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PACShrink

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About PACShrink

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  1. PACShrink

    CME

    This is a complete list of the 150 hours of CME I did for my CAQ. I hope it helps. BTW. I did not pay for any CME. There is plenty to be found for free. CME.pdf
  2. I have a few patients I manage meds for along with their therapy component. I do not have a great deal of experience with eating disorders. I wish you luck, I think it is rewarding and needed work.
  3. There are several screenings we use in Psych. They help to quantify the patient's symptoms. They can also be used for serial responses to track improvement. I have attached a few, I have WAY more. I suggest the PHQ-9 and the GAD-7 for depression/anxiety. They have good evidence to support them. Feel free to ask, anything you want to know. AMEN ADHD.pdf Beck Anxiety Inventory.pdf BED7 Scoring.docx BPQ Scoring.pdf CES-D Depression Screening Scoring.pdf GAD 7 Anxiety Scoring.pdf HAM - A Anxiety Scoring.pdf MDQ Mood Disorder Questionnaire Scoring.pdf PHQ 9 Depression Scoring.pdf PSSI-5-Manual.pdf
  4. This is a great point. The path to becoming a PA is not about competition. Those who are doing well, help your classmates that need help. Remember that being a PA is not just about 'you'. It is about the profession as a whole as well.
  5. PACShrink

    Any

    Was there a question you had in mind??
  6. Just to add: Florida limits PAs prescribing to schedule III and up. Still, getting your DEA will make you more marketable and will help in your practice. DEA cost may be reimbursable by your employer... I second joining FAPA. I also suggest attending a conference when you are settled. Congratulations on your graduation !
  7. PACShrink

    New grad

    I hate to disagree with my colleagues but, there are jobs in SWFL. I think it is dependent on your specialty and setting. I can tell you with 100% confidence that there are (and probably will always be) plenty of jobs for Psychiatry PAs. It offers a great deal of autonomy and it can be very rewarding. The practice I work part time for is always hiring. They have multiple locations and contracts and they are opening new offices as the practice grows.
  8. Just remember, it is a marathon, not a sprint. Stay grounded by talking with your classmates. Likely they are stressed and feeling the same as you. The time and effort you are investing now will pay dividends for the rest of your life as a PA. Try to find ways to eat healthy and get some physical activity. You must maintain physical health to get through it.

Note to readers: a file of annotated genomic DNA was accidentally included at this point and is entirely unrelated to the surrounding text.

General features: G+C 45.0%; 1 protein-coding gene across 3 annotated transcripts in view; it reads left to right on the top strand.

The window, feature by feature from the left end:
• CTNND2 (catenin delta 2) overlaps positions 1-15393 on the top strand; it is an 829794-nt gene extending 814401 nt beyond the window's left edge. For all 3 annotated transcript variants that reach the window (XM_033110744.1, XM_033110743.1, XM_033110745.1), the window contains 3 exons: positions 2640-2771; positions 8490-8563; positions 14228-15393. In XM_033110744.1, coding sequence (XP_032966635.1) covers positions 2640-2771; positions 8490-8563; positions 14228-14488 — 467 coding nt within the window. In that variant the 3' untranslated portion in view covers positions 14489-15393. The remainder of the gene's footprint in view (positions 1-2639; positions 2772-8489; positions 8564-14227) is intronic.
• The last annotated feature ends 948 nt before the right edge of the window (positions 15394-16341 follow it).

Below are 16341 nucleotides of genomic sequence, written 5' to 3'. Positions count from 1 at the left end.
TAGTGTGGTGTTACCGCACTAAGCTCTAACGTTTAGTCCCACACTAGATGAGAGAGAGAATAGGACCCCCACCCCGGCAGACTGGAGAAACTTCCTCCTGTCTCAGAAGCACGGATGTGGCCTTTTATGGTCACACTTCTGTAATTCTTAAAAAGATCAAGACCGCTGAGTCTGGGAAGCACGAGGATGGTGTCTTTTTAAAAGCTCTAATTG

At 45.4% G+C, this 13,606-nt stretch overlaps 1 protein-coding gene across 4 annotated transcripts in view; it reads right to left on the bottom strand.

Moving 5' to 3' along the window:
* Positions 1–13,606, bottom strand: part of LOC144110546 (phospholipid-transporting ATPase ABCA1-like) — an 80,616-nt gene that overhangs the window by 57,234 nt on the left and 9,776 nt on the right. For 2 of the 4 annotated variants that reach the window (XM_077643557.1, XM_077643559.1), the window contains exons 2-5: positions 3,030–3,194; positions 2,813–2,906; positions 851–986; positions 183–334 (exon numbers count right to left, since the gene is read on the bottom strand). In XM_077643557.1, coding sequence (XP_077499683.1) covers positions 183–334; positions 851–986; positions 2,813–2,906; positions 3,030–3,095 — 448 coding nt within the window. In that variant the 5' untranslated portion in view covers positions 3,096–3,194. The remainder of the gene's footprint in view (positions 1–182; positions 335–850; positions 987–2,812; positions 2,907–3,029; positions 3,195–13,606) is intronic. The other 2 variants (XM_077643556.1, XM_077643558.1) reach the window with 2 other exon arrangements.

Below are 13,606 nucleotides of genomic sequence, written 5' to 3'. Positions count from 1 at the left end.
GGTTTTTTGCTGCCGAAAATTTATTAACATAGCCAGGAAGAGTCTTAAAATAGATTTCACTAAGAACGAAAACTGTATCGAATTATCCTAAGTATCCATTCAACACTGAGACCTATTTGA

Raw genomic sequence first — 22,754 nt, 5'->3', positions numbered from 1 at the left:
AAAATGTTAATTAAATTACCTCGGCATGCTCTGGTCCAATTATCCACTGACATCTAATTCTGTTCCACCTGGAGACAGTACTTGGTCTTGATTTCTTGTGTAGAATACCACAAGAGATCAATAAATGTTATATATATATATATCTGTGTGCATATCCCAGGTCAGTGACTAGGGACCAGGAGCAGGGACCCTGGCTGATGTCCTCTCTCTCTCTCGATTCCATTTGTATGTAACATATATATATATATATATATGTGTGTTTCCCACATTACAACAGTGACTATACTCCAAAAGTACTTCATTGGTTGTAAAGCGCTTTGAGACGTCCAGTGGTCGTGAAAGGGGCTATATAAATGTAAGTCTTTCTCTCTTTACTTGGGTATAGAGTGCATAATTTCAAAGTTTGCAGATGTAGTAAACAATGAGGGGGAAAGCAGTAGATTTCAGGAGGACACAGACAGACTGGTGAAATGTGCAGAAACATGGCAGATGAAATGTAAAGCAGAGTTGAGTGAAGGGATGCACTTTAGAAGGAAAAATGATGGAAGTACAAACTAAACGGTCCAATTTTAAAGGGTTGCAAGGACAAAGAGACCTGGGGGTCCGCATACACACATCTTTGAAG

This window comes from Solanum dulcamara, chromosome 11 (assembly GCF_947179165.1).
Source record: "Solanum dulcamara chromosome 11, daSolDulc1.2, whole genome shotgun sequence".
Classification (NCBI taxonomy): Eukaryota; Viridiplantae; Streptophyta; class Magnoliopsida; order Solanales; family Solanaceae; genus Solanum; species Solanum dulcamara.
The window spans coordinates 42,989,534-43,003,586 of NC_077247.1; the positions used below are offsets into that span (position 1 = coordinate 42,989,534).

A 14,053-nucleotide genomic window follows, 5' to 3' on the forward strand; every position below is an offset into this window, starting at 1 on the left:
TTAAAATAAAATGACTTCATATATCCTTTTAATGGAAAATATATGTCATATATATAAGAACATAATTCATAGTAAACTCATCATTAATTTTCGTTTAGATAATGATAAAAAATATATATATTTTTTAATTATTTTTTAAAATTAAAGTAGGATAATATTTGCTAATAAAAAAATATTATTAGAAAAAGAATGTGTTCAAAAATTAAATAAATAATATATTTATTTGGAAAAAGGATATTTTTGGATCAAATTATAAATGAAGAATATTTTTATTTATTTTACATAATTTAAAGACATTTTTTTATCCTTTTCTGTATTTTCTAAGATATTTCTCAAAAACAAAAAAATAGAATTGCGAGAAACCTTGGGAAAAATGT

9. I took it 3 years ago. I studied one a text that one of the staff MDs had from residency. I don't recall the name of the text. Hindsight, I recall there being more on first line treatments and criteria for diagnosis. I had not had much experience with Lithium and Depakote at the time. I was also not as up to speed on the first gen anti-psychotics as I should have been. Somehow I managed to learn enough to pass though. Other states may be a better option for psych PAs. Some states give PAs full prescribing privileges, including schedule II. Good luck to you.
  10. That is great to hear. In some respects I am surprised at how few PAs work in Psych. From the most recent salary report I believe it was about 1%. Outpatient psych care is quite different from your work. Plenty of autonomy and opportunity to grow and learn. I can not see myself doing any other specialty.
  11. Good luck with your applications. It is a hard road to get there, but it is worth it.
  12. It depends on the area and the size of the practice. From my exp. starting around $85k. They usually pay your malpractice, you get 5 or so CME days, around $3k for CME, 15-20 vacation days.. IMHO the biggest benefit is the autonomy in treating your patients. Once you have built up a case load, you can pretty much decide the plan on your own. It is very dependent on your MD. I have worked with some that are wide open on suggestions and some that will not go off label at all....
  13. IMHO there is a great deal of potential in this specialty. This article is a few months old but the numbers are solid... https://www.managedcaremag.com/archives/2018/1/shrinking-psychiatrist-shortage According to this article ' Nationally about 1,800 PAs, or roughly 2% of the total number practicing, specialize in psychiatry'. Looking at Psychiatrist shortage ' From 2003 to 2013, the number of practicing psychiatrists declined by 0.2%, to 37,889 nationally by 2013. During the same decade, the number of adult primary care doctors increased by 9.5%, to 211,121 total, and by 14.2% to 862,444 among physicians overall'. ' By 2015, 60% were 55 years or older'. I know.... You are thinking that new grads need experience for this type of work. This is not true. The right personality and an opportunity are all you need.... That and a desire to work in mental health, I should say... Of course you can apply for a clerkship. I found 7 programs here: https://medicine.yale.edu/psychiatry/education/medstudents/pa.aspx https://medicine.uiowa.edu/psychiatry/education/fellowship-programs/physician-assistant-pa-psychiatry-fellowship https://www.houston.va.gov/Education/Physician_Assistant_Residency_Mental_Health/Physician_Assistant_Residency_Mental_Health.asp https://www.novanthealth.org/careers/psychiatric-fellowship.aspx https://www.carolinashealthcare.org/education/Center-for-Advanced-Practice/Fellowships/Behavioral-Health https://medicine.missouri.edu/departments/psychiatry/fellowship-program/physician-assistant-fellowship http://www.brookdalehospital.org/psychiatry-residency.html
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